Little more than a week since we left the island, and the scent of fennel with a hint of sage is still fresh on my mind (and probably still coming off of my clothes). After this trip in particular, I have been pondering what exactly is so special about it … Not just for me, though it has significantly influenced my life, but for everyone who has the opportunity to participate.
The scenery is beautiful, no doubt, and the friendships that develop or deepen over the shared task of maneuvering through dense brush to survey the island’s plant communities are both important highlights of the program. But more than the people and the setting, what makes the experience a lasting memory is the exposure to a world of opportunity beyond what can be found in a conventional classroom.
Just before I joined this year’s trip as a chaperone, I had been to the Mountain Film Festival in Telluride, Colorado. One of the features that stuck with me was E.O. Wilson: Of Ants and Men, based on the man behind the revolutionary field of Sociobiology that would change our modern understanding of science. When interviewed in the film, the now 87-year-old scientist and author credited key moments from his childhood for inspiring the curiosity that would later develop into his successful career. That’s when I realized, I could relate.
Wilson describes a key moment as a young boy, watching a jelly, fascinated by the mystery of the animal and wanting to know more. The story reminded me of a day on my first trip to Santa Cruz Island in 2007. One of my favorite parts of the class was studying the entire island ecosystem, beyond the vegetation we were actively monitoring. So, after a morning of plant surveys, we went out to Fraser Point (the extreme west end of the island) for the afternoon, and came upon a cove that was littered with dying Humboldt squid. I clambered down to the shore to get a closer look. I’d never seen such an animal with my own eyes, and I was in awe of how beautiful they were, rapidly changing colors in a way that made them look distressed. I wanted to help them back to the open sea where I felt they belonged, but as I watched a few that were still in deeper water where an escape was possible, I realized my efforts would be in vain. They didn’t need saving.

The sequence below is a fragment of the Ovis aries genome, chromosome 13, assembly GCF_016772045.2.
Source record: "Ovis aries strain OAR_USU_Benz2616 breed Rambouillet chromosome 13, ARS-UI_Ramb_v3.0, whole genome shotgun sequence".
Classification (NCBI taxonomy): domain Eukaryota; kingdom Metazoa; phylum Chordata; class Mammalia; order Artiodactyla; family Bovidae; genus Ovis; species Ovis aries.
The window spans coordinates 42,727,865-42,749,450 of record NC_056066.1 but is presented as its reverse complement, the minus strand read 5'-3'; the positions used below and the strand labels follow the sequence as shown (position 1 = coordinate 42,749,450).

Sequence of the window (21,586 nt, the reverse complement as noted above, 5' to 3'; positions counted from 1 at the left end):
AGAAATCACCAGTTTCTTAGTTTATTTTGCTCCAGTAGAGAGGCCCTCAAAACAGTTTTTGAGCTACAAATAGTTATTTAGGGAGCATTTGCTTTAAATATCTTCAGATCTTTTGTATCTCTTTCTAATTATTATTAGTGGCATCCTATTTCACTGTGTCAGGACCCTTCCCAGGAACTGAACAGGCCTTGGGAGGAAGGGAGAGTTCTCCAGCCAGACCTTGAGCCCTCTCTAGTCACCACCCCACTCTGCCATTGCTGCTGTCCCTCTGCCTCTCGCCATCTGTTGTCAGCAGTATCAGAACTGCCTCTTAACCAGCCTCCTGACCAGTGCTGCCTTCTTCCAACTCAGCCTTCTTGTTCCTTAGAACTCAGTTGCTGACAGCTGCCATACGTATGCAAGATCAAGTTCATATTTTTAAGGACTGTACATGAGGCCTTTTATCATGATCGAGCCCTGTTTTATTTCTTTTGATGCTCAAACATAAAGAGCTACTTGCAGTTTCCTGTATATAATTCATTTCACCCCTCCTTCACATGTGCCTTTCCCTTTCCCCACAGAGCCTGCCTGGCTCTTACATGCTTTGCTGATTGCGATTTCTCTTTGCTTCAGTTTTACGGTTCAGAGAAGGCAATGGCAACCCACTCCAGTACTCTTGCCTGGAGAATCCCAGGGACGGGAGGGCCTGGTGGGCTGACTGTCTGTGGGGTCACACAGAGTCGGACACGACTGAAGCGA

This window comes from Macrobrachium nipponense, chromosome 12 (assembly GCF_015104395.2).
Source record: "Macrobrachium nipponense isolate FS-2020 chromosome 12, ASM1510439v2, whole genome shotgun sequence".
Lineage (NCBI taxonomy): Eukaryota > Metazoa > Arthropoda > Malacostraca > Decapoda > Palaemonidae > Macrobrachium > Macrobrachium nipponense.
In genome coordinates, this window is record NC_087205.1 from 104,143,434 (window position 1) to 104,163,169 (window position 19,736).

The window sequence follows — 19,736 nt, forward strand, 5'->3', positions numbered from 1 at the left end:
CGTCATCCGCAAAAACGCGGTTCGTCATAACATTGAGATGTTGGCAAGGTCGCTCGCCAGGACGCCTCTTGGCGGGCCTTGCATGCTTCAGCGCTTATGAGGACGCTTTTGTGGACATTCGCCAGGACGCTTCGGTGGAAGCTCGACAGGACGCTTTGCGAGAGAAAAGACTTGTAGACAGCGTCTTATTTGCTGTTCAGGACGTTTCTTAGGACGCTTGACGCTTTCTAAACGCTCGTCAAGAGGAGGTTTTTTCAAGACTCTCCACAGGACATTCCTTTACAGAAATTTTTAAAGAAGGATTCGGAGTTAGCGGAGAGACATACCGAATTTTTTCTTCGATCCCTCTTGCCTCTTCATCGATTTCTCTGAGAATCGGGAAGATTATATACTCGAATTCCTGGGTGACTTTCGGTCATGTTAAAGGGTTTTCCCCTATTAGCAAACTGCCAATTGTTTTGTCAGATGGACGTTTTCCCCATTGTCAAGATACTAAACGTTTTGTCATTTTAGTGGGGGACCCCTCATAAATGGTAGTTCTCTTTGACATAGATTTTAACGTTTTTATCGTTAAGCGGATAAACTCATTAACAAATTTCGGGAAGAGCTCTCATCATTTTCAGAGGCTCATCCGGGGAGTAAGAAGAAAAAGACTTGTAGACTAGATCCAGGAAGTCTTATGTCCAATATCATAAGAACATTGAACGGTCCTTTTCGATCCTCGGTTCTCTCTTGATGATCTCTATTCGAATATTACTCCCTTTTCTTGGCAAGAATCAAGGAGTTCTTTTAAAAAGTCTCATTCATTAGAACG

I was conflicted then, not just about whether or not to help the squid, but about everything we were doing there on the island, working to restore the ecosystem damaged by over fifty years of introduced animal habitation gone unchecked. I would realize by the end of the week that we have to learn about the natural history of an environment to understand our place in it. As adults in today’s world, we are often in a place where we must decide where to draw the line between what is ethical, environmentally responsible, or even what is our role in the management of resources. It is important that we are equipped to make informed decisions.